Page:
Alternate Title: Paganism is like Japanese food, so quit picking on newbs.
This past weekend I was strapped to find a place to eat. Due to my laziness and the part of town I was in, I opted to go to a place I never go to anymore: Ra. For those of you who don’t know, Ra is a chain “Japanese” restaurant. I place Japanese in quotes because, as far as I’m concerned, the food is more American than Japanese in nature, though the restaurant does try, if nothing else.
I sat down at the table and looked the menu over. I placed my order and waited for the food to come. While I waited, I mulled over how long it had been since I had been to Ra. Truth is, it’s probably been 4 or 5 years since I last visited. As I took my first sip of the miso soup, I remembered why it was that I don’t come here very often: it’s Americanized, anyone that has spent a fair amount of time eating more authentic Japanese dishes can tell.
So what does this have to do with Paganism? Quite a bit, when you examine it.
The shortest way I can sum it up is thus: we all start somewhere. To use my Japanese food metaphor, when I started out eating Japanese food, I didn’t know where to start, so I went with something that was local and somewhat familiar. I ate at Americanized restaurants because while they weren’t quite American food, they weren’t quite… not American food, either. It was a simple mid-jump that allowed me to slowly ease into a whole new food genre. It’s the equivalent of sticking only one foot in the freezing cold pool as opposed to jumping into the deep end all at once. As I got more and more comfortable, I branched out to other restaurants with more authentic dishes. I began to research and make my own food at home. I moved so far out into the deep end that I can no longer stomach the taste of Americanized Japanese food.
Like many people who are starting on a new religious path or venture, they’re probably going start with something that is somewhat familiar. Maybe their foot in the pool is only pulling books from a local store, instead of an Internet list or a university library. For recon-based paths, a lot of the information is dense and hard to read straight out of the gate, and it makes sense that someone would be overwhelmed by that. Maybe if you’re lucky, to use the metaphor above, you’ve got a Japanese friend who can show you the best places in town to eat, or maybe will even cook for you in their home. In cases like that, you can avoid the weird in between phase and ease straight into the “good stuff”. But for many of us, there is no ambassador to help us out, there are only Llewlyn books in the local Barnes & Noble and the one lady that runs the New Age shop down town. We’re stepping into something entirely foreign and trying to grope for something at least somewhat familiar when we start out.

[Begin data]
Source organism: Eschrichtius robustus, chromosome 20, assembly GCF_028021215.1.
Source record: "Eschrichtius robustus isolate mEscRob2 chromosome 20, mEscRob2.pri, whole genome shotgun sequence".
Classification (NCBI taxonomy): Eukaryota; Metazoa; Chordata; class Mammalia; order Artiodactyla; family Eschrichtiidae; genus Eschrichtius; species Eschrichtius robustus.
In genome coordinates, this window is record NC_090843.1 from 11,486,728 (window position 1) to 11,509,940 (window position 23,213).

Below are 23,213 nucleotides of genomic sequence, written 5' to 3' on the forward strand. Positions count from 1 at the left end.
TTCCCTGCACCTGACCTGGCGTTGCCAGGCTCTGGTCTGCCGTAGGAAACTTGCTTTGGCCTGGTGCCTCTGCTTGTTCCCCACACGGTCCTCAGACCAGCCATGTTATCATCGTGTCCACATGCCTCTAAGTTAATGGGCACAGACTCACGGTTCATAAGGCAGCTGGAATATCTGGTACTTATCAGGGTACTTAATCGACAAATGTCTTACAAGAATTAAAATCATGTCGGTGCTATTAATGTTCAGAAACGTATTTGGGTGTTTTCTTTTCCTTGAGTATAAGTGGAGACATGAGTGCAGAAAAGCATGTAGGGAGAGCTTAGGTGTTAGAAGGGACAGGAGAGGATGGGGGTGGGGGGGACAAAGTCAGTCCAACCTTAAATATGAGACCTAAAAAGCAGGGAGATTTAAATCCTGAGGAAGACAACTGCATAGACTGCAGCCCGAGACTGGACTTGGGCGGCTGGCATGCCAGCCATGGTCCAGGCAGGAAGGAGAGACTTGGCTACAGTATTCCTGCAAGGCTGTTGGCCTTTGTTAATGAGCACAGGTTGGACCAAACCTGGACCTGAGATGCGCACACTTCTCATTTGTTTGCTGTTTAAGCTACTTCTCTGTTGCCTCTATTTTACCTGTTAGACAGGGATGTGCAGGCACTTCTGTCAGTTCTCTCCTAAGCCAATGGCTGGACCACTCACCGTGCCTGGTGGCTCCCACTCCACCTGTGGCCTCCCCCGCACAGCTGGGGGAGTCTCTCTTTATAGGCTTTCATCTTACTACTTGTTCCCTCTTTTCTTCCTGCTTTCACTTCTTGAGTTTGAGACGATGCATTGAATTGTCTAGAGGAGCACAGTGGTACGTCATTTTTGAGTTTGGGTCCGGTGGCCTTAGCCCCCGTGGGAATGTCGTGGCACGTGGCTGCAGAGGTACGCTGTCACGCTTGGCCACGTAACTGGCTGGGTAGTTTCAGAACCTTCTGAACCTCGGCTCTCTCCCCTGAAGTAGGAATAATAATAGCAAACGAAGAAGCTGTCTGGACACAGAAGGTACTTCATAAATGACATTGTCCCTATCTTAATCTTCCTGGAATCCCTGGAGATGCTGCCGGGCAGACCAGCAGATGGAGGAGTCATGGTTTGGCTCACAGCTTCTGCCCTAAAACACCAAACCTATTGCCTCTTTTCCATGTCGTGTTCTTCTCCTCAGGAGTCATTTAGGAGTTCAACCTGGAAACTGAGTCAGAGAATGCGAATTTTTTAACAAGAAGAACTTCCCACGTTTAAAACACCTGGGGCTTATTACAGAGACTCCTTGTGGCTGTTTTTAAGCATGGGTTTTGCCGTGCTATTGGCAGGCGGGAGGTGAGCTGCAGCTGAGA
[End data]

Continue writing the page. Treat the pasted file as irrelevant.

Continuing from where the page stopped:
Imagine that you are knowledgeable in a genre of food. Let’s say I meet someone who wants to get into Japanese food, and they decide that they want to try Ra. Should I chastise them for their choice? Should I mock them or make them feel stupid or inferior because they are choosing to start off there? Would you do that to someone?
We as a community do this regularly to the newcomers of the community. “I can’t believe you bought that book, are you stupid?” “Who told you that?! That is completely asinine, how do you not know any better?!”
“How dare you eat at that Americanized Japanese restaurant. Don’t you know that only fools eat there?”
See what I mean?
We treat everything as if its do or die, as if you need to be 110% knowledgeable in everything straight out the gate. We forget that we all started somewhere. That we all started at our Americanized restaurant before we learned that there was more beyond that. And in addition to this, there are plenty of people who like the Americanized food, thank you very much, and there is nothing wrong with that! Maybe its better that we agree that we don’t agree on what food tastes good and we call it a day. Maybe you can show me the best meal on the menu for when I’m stuck eating Ra, and I can tell you about a local restaurant that is similar to Ra in nature. Just because we don’t exactly agree doesn’t mean it can’t be an exchange of knowledge or ideas. Nothing needs to be black and white.
So when you meet someone whose practice or knowledge is the equivalent of Ra (to you), instead of chastising them and telling them that they are wrong for eating California rolls, instead ask why they are doing what they are doing. Ask them if they’ve ever tried something at the Japanese run and owned restaurant a few miles down the road. See if they are open to trying some new stuff that you view as being more authentic.
And if you get asked why you’re eating California rolls, be open with your answer and remember that questions don’t always equate to criticism. With some respect (on both ends) and some civility, we can all learn more about where each of us is coming from and possibly gain more insight and knowledge about other members of our broader community. We can begin to learn and see how the gods present themselves differently to different people and we can share better resources and more knowledge to all parts of our community. But if you yell at someone who has just started, you run the risk of shutting them down before they’ve even started and that doesn’t do anyone any good.
And above all, remember where you were when you first started and how far you’ve come throughout your process. And then transform that into patience when dealing with others who have just started.